Want to know a little more about the solar feed-in tariff in Queensland?
When it comes to solar systems for residential areas, the benefits are huge (but we likely aren't telling you something you already know). From the financial benefits to the environmental advantages and everything in between, solar power installations are a great addition to your home, no matter where you live.
But what happens when your solar system converts energy into electricity, and it isn't used in your home? Where does it go? Do you have to pay for it? Is it wasted? This is where the feed-in tariff comes in, and we thought we'd put a little information together about how it works, what it is and whether you are eligible for this payment. If you have any questions, give Fallon Solutions a call on 1300 762 260 and we can help.
What is a feed-in tariff?
A feed-in tariff is an amount paid to a home owner by an electricity provider after unused electricity from their solar power system is sent to the electricity grid, and is usually found on your electricity bill. In Queensland, solar feed-in tariffs in places like Brisbane, the Sunshine Coast and Gold Coast are covered by 'Voluntary Retailer Contributions', which means that an electricity provider does not have to pay anything for exported electricity to the grid (but they normally do).
Types of feed-in tariff
There are two different kinds of solar feed-in tariffs, known as net feed-in and gross feed-in. Net feed-in tariffs are where you get credited for the amount of electricity over what you use, whereas gross feed-in tariffs are when your retailer credits you for all the electricity your solar system feeds into the grid, and then charges you separately for all the electricity you use.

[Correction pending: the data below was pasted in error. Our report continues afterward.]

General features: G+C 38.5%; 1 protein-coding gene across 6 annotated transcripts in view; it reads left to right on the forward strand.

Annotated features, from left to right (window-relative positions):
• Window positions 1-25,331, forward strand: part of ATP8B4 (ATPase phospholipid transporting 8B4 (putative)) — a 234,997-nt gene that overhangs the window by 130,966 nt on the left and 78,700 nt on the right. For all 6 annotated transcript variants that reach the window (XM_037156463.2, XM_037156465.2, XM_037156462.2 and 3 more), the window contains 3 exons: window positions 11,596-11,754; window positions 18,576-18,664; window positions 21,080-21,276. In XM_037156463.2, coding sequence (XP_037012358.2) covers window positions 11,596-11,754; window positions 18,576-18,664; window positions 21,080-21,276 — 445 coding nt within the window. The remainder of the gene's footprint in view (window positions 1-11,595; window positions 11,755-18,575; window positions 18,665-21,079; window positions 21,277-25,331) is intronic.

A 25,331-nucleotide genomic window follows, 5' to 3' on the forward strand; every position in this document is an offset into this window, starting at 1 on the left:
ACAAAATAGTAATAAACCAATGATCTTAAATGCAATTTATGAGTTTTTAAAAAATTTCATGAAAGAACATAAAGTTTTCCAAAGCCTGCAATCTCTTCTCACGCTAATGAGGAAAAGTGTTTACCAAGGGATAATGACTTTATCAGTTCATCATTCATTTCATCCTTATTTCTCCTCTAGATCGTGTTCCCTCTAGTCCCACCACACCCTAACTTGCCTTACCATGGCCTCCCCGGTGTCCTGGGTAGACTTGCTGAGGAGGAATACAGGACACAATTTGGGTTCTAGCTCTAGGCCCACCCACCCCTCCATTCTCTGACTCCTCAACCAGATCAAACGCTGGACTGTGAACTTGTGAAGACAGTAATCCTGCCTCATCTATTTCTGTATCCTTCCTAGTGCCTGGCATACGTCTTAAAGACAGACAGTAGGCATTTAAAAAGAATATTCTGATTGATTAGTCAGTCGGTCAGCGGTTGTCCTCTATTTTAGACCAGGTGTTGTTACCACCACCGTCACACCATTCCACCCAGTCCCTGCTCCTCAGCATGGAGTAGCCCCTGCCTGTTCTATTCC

Net feed-in tariffs are the kind that are used in Queensland, Victoria, South Australia and Tasmania, whereas gross feed-in tariffs are used in the ACT and the Northern Territory. In New South Wales, retailers can choose to use either net feed-in or gross feed-in, so both options are utilised.
Who is eligible for a feed-in tariff?
Most people who have a solar system installed at home are eligible for a feed-in tariff, as long as it exports unused energy to the electricity grid.
When it comes to regional areas, eligibility requirements include:
- Your inverter must not have a capacity above 30kW
- Consume less than 100 megawatt hours of electricity a year (the average household consumes around 6.1MWh a year)
- Not be receiving any other tariff
- Be connected to the electricity grid
- Be a retail customer of either Ergon Energy or Origin Energy (if you’re connected to the Essential Energy network)
Check out the Queensland Government tariff page for full regional eligibility requirements.
How much is a feed-in tariff?
The feed-in tariff amount is based on a few things, including :
- Where you are located (e.g. regional or inner-city)
- The type of solar system you have
- The amount, if any, your state or territory government has set
- Whether your retailer adds more to what the government has set